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In Egypt, love isn’t enough

In Egypt, love isn’t enough

The difficulty of finding and affording an apartment has forced couples to postpone marriage. But new housing policy reforms may be giving young couples a break.

December 9, 2008 11:14 by

It’s hard enough trying to find the right person to marry, but finding affordable housing in Egypt is even harder. So hard, in fact, that young couples have had to postpone marriage because of skyrocketing property prices and rents, and a dire scarcity in well paying jobs.

Due partly to expensive property prices, almost 50 percent of Middle Eastern men between the ages of 25 and 29 are unmarried. In the Middle East, young men and their families customarily buy and furnish their marital home, making marriage a substantial financial burden. Consequently, young men wait till they have enough money to start their ‘married life’. In the interim, young men and women remain in their parents’ homes.

But the Egyptian housing market may soon change. In the first policy outlook by the Middle East Youth Initiative – a joint venture established by the Wolfensohn Center for Development at the Brookings Institution and the Dubai School of Government in July 2006 – Ragui Assaad and Mohamed Ramadan explain in their report entitled ‘Did Housing Policy Reforms Curb the Delay in Marriage Among Young Men in Egypt?’ how housing policy reforms in Egypt have now made marriage more affordable for young men and women.

According to the study, the effects of housing reforms made over the past 12 years are being felt today. The reforms began in 1996 with a law dubbed the “new rent,” which allowed for definite duration rental contracts and gave landlords the flexibility to reassess the terms of the contract once it has expired. However, the law could only be applied to contracts signed after it was passed; therefore, tenants already living in rented households could not be subjected to an increase in rent.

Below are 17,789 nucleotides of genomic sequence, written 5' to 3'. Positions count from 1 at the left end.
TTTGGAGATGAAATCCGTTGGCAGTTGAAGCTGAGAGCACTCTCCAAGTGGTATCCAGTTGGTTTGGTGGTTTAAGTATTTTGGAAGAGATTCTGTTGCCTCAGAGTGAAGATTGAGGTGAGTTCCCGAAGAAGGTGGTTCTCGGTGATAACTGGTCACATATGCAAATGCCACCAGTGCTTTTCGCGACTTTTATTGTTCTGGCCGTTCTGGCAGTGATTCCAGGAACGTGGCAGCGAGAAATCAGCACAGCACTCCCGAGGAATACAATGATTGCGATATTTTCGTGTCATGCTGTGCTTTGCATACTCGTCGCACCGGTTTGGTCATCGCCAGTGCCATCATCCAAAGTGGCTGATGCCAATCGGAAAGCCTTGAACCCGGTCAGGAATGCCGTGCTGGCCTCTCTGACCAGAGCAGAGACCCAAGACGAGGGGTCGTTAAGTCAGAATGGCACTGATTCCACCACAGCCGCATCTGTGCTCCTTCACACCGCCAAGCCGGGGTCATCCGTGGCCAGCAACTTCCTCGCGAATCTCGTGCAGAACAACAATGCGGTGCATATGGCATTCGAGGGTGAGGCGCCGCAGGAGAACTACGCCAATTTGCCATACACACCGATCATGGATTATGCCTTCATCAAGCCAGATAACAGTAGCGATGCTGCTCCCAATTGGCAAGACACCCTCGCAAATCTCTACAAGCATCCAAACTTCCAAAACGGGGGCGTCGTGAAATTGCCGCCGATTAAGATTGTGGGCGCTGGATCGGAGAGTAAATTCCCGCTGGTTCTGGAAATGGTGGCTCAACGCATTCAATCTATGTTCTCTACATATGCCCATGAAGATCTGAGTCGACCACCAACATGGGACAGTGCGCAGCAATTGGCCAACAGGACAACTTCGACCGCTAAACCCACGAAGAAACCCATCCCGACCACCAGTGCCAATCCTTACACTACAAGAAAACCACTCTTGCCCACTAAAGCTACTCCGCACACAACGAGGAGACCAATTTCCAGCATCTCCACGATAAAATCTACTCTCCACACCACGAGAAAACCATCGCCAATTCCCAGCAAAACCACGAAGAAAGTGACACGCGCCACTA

Furthermore, in 2002, the inheritance of housing contracts was limited to only one generation. Subsequently, in 2006, there were 1.43 million vacant units (12.4 percent of the housing stock). “The increased supply would result from owners of vacant units putting them on the market and investors building new units,” the report said.

The study shows that the reforms have allowed young men and women access to “key markets,” such as housing. They have “reduced barriers to young people entering the rental housing market by liberalizing restrictive rent controls, allowing for more definite contracts, and reducing the need for young home seekers to provide large capital outlays (advance rent), in order to obtain initial housing,” explains the report.

“As more people live in urban cities, access to affordable housing will be one of the most critical issues in Egypt. This research shows that Egypt is making headway in developing better housing policies and it is having a positive impact on the lives of young people,” says Navtej Dhillon, Fellow and Director of the Middle East Youth Initiative.
The study also claims there has been a “reversal in the delayed marriage trend” in Egypt due to the new housing reforms policies. With access to rental (albeit expensive) units in the capital, young men are no longer pressured to save and pay hefty down payments on homes. And with improved home financing options in the countries, delaying marriage due to housing shortages and overpriced units is no longer necessary.

“Housing markets had been biased toward protecting existing occupants,” says Ragui Assaad. “The result has been that newcomers – and young people in particular – have had a hard time acquiring housing. New reforms have introduced definite duration contracts in the rental market and have helped a lot of people, especially newly married couples, acquire housing.” –DM

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